Last week I blogged about a tremendous project taking place on the south side of Indianapolis. That project of course is the Shelby Street bike track.
However, I received an email with three pictures from an Urban Indy reader that showed how someone is already screwing up this project. You can see that a familiar theme is rearing it’s ugly head once again in the shape of old utility poles being disregarded as new concrete is put down; in this case one that would be easy to relocate.
I forwarded the email I received to my normal contact at the DPW and I was told that it was being discussed with engineers. Lets hope that this once is remedied quickly.
Earlier this year, Chicago elected a new mayor; Rahm Emanuel. Upon entering office, he wasted no time going to work on his campaign promises of improving mobility for citizens. Among his first visual changes, were the introduction of a new cycle track along a half mile stretch of downtown street; Kinzie Ave from Milwaukee Avenue to Wells Street.
Upon being in office for only a few short weeks, Emanuel has demonstrated his firm commitment to transportation alternatives.
When you look at what “IT” actually was, bike lanes were striped to create a reasonable barrier between motorists and cyclists, soft bollards were installed, driveway and street crossings were painted a recognizable shade of green and in a short couple weeks worth of work, a fantastic new public space for cyclists-only was created.
What’s more, the symbolic nature of this new, and for Chicago radical bike infrastructure, underscored the take-no-crap approach that our big city mayors should be taking when it comes to tackling innovative transportation issues.
What does this have to do with Indianapolis? Locally, there is a project similar in nature that is taking shape on Shelby Ave on the city’s southside. This bike track, the first of its kind in Indy, will connect the Fountain Square terminus of the Cultural Trail with Garfield Park via the Pleasant Run Trail and by doing so, create a more connected bike trail system. Taken together, this will represent many miles of dedicated, separate, biking facility for cyclists with which to travel. The track on Shelby is now under construction however, it produced significant push-back from the residents of the Fountain Square neighborhood during early public meetings; most notably in the form of residents complaining about the loss of automobile parking.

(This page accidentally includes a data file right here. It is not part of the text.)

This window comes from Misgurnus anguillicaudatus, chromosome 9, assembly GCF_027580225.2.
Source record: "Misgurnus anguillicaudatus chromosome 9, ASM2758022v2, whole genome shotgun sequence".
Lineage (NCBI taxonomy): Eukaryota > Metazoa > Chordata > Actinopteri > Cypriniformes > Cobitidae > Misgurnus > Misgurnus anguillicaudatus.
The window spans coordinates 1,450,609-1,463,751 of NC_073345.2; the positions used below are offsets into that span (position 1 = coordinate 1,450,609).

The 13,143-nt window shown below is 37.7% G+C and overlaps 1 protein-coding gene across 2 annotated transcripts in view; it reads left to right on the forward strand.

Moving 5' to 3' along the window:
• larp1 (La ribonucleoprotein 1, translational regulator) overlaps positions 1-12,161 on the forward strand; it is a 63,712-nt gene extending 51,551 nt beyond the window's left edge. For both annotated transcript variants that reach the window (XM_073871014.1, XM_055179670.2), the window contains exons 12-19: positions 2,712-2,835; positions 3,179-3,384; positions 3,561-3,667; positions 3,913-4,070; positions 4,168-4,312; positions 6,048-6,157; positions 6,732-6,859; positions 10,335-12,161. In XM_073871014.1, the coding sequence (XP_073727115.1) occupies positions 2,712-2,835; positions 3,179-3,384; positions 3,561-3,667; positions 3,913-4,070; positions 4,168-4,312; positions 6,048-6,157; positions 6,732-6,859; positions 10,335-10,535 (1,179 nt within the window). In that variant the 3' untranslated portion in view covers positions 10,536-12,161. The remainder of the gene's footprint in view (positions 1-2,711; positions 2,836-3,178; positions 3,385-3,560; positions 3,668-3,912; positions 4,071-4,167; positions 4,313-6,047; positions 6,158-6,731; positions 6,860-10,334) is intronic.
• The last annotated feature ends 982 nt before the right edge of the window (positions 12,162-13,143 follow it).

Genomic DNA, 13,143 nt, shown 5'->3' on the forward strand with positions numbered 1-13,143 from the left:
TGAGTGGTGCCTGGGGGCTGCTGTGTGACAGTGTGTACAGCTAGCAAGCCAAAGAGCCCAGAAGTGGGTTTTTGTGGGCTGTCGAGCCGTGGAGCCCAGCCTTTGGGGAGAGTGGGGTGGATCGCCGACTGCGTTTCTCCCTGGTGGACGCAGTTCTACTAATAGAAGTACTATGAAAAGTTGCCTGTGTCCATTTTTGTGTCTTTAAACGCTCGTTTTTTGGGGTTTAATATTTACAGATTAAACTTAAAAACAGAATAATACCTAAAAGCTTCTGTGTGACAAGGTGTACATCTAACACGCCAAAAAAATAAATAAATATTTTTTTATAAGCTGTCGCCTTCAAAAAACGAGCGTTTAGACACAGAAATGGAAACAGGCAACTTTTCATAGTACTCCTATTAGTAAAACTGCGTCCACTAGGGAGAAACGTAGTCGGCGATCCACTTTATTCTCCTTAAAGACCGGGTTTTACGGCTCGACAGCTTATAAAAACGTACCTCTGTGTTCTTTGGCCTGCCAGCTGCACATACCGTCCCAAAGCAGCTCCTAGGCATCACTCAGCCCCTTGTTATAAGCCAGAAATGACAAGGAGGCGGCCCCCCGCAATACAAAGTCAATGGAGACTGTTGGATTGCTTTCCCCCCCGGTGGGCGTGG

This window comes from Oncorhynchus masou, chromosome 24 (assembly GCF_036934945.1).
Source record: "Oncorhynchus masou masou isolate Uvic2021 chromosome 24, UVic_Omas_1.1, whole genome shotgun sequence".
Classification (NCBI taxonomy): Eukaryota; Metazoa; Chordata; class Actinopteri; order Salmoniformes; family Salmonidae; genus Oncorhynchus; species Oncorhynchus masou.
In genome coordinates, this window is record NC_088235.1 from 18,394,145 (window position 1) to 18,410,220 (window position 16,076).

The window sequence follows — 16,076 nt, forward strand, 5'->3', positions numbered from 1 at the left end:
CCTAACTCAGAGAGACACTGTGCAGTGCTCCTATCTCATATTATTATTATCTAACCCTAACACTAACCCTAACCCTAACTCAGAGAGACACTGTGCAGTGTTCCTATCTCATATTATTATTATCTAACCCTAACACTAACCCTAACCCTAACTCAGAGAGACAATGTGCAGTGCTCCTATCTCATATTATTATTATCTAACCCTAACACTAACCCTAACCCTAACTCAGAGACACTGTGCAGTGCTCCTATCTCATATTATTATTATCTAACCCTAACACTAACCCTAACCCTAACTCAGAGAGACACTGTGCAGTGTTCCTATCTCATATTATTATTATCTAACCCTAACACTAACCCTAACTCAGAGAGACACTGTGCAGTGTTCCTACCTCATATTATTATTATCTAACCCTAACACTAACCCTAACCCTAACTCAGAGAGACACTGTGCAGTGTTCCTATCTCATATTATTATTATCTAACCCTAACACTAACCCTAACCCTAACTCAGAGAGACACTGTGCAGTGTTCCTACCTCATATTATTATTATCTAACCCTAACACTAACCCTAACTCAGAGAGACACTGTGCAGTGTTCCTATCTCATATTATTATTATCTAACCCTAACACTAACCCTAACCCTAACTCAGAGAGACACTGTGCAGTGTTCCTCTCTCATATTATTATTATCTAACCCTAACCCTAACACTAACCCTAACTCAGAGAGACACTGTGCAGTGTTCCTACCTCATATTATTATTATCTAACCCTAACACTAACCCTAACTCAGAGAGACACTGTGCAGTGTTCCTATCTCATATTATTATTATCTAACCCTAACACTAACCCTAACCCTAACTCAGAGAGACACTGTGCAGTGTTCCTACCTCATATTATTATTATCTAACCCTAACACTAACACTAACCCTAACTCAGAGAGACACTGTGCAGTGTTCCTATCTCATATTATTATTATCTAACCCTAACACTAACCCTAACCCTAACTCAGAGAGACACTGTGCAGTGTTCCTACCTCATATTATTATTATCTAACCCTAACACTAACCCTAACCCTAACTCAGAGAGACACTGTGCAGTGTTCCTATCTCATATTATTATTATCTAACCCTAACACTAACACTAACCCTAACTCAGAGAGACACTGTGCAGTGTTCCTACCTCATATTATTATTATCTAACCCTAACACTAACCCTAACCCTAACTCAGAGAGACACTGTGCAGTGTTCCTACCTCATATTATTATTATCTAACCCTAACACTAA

I inquired to Molly Deuberry at DPW and she sent me pages of data on the project. In looking at the plans for the lanes (click to open .pdf), innovative practices are evident. 2 way (or Contra-flow) bicycle right of way, 12 foot wide right of way (for both lanes) in some places (normally 10 feet), as well as what appears to be a glut of unique wayfinding signage to indicate the Cultural Trail as well as the Pleasant Run Trail, are just some of the new features Indianapolis cyclists will be subjected to once this project is completed by November; the lanes themselves may be open sooner.
The Rebuild Indyproject has repaved a lot of downtown’s streets over the past year. Notably absent in restriping efforts have been bike lanes on Michigan and New York. Furthermore, a huge opportunity to place painted bike boxes that give cyclists priority and also make the street safer for them could be implemented at key intersections such as New York & West Street or Michigan & West Street. The Shelby Ave bike track shows that the city is willing to design & build innovative bicycling infrastructure, so it makes me wonder, will the city take the Rebuild Indy opportunity to do that in other places like Michigan & New York? Only time will tell.